Harveys in court for staff misrepresentations

The ACCC appears to be stepping up its campaign to enforce the new Australian Consumer Laws, with Harvey Norman the latest to attract proceedings in the Federal Court for allegedly misrepresenting consumer rights – in conversations across the counter.

In October the ACCC also instituted proceedings in the Federal Court in Sydney against HP Australia for alleged contraventions of the ACL.

Eleven franchised Harvey Norman outlets are involved, all separate companies due to the franchise structure upon which much of Harvey Norman has been built. Each franchisee is liable for fines of up to $1.1 million.

‘In all 11 cases, the misrepresentations were made orally by employees of the relevant Harvey Norman outlet to customers.’

The ACCC alleges that the stores engaged in misleading or deceptive conduct by making false or misleading representations to consumers about their rights under the consumer guarantee provisions of the Australian Consumer Law (ACL).

In all 11 cases, the misrepresentations were made orally by employees of the relevant Harvey Norman outlet to customers. Additionally, in one case, a misrepresentation appeared on the receipt provided to the customer.

The Harvey Norman franchisees are: Avitalb Pty Limited, Albany, WA; Bunavit Pty Limited, Bundall, QLD; Camavit Pty Limited, Campbelltown, NSW; Gordon Superstore Pty Limited, NSW; HP Superstor, Hoppers Crossing, VIC; Ipavit Pty Limited, Ipswich, QLD; Launceston Superstore Pty Limited, TAS; Mandurvit Pty Limited, Mandurah, WA; Moonah Superstore Pty Limited, Tasmania; Oxteha Pty Limited, Oxley, QLD; Salecomp Pty Limited, Sale, VIC.

In its court filing the ACCC states:
– the Harvey Norman Superstore at Mandurah claimed that Panasonic was charging an $88 fee for the return of a defective camera when there was no such fee, or the fee was payable by Harvey Norman;
– the HP Superstore at Hoppers Crossing told a customer to return a faulty laptop directly to the manufacturer because ‘If we send it back… there is a cost and you will have to pay it up front’ and ‘it is not up to Harvey Norman to replace your laptop’;
– a customer of the Sale Harvey Norman store was allegedly told four times they could not receive a refund as it was not ‘company policy’;
– the Launceston Superstore told a customer that ‘we don’t do refunds or replacements’;
– Harvey Norman Oxley allegedly claimed ‘we have different rights to other retailers’;
– Harvey Norman’s Albany Superstore told a customer that ‘if it’s a software issue, it wouldn’t be covered’;
– Problems with a product purchased through the Bundall Superstore should be taken up with the manufacturer, Sony, and not the retailer, as it was ‘still under manufacturer’s warranty’;
– The Gordon Superstore allegedly told a consumer: ‘I will get Samsung to pick it up. You won’t get your refund until Samsung picks it up’ and, ‘You are not entitled to a refund’.

Similar claims were made against the remaining stores.

‘The Australian Consumer Law provides consumers with rights to certain remedies from retailers and manufacturers when goods fail to comply with the consumer guarantee provisions, including that goods are of acceptable quality and fit for the purpose for which they were sold,’ said ACCC chairman Rod Sims. ‘These rights cannot be excluded, restricted or modified.’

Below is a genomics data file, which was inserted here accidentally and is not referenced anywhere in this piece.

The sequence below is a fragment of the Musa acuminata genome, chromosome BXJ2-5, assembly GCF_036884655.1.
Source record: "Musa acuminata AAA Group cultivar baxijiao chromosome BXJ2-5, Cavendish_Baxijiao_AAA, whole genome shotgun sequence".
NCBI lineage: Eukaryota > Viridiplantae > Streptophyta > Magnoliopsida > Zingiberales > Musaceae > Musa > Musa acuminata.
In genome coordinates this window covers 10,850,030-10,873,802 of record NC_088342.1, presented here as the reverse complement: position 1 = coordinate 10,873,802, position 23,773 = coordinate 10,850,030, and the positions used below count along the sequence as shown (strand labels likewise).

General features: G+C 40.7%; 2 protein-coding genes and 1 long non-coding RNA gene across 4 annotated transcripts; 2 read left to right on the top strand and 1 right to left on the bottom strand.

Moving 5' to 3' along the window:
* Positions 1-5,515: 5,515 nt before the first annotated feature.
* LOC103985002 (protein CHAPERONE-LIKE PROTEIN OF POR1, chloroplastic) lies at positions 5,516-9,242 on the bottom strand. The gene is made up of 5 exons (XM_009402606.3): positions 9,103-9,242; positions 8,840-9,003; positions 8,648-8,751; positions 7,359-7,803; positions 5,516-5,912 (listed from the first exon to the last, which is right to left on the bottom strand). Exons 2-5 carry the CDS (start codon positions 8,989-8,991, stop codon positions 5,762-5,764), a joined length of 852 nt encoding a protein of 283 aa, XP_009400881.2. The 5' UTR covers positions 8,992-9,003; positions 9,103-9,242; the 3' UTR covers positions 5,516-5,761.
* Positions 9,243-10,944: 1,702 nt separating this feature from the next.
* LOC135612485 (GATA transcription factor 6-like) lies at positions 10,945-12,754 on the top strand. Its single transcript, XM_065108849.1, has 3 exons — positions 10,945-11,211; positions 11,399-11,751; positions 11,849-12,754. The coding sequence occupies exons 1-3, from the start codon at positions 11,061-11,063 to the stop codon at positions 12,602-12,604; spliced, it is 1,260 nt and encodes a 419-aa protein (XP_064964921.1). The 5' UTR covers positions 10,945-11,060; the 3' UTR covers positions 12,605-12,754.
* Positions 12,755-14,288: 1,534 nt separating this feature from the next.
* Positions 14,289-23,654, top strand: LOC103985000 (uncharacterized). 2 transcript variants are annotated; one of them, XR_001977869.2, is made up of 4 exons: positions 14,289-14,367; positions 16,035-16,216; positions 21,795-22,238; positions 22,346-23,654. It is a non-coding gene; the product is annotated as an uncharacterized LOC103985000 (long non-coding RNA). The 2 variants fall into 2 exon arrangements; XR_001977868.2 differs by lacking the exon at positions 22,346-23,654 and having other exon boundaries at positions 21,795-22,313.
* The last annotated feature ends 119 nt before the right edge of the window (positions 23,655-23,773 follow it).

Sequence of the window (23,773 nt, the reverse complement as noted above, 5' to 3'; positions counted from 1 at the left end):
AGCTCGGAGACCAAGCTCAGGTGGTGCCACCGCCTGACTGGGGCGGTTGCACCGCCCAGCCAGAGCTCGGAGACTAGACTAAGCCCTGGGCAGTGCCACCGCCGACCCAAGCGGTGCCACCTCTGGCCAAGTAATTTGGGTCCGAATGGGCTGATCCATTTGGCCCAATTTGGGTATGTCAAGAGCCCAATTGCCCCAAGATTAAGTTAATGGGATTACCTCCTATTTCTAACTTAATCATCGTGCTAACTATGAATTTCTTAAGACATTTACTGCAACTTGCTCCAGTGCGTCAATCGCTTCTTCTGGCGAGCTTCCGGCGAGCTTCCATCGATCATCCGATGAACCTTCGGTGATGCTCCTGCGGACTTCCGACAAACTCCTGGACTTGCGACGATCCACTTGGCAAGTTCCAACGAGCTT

‘For example, if an item purchased breaks down within a short time of being purchased, the consumer may be entitled to a refund or a replacement item.’

The ACCC alleges that the Harvey Norman stores misled consumers about these rights by making representations including that:
– the franchisee had no obligation to provide remedies for damaged goods unless notified within a specific period of time such as 24 hours or 14 days;
– the franchisee had no obligation to provide remedies for goods still covered by the manufacturer’s warranty;
– the franchisee had no obligation to provide refunds or replacements for particular items such as large appliances or items priced below a certain amount, and;
– consumers must pay a fee for the repair and return of faulty products.

The court orders the ACCC is seeking include penalties, declarations, injunctions and costs.

The matter is set down for a hearing on December 19.

Earlier this year the ACCC embarked on a national consumer guarantees awareness raising campaign, ‘If it’s not right, use your rights. Repair, replace, refund.’

‘Consumer Guarantees has been identified as a national priority by ACL regulators and is a matter of particular concern for the ACCC, with more than 16,000 contacts from members of the public to the ACCC’s Infocentre so far this year,’ Mr Sims said.

The ACCC says it is conducting a number of investigations into other large manufacturers and retailers for alleged misrepresentations of consumer guarantee rights.

 


2 thoughts on “Harveys in court for staff misrepresentations

  1. Having called on Havey Norman Stores for many years as a Wholesaler I can assure you this was a common and regular reply to consumers with warranty problems. Sell it take the money but take no responsability for followup problems. The Camera Store that did not sell the product was canvassed by these consumers to obtain assistance. Hope every case is proven as the action of some HN staff gave some brands a bad name for follow up service.

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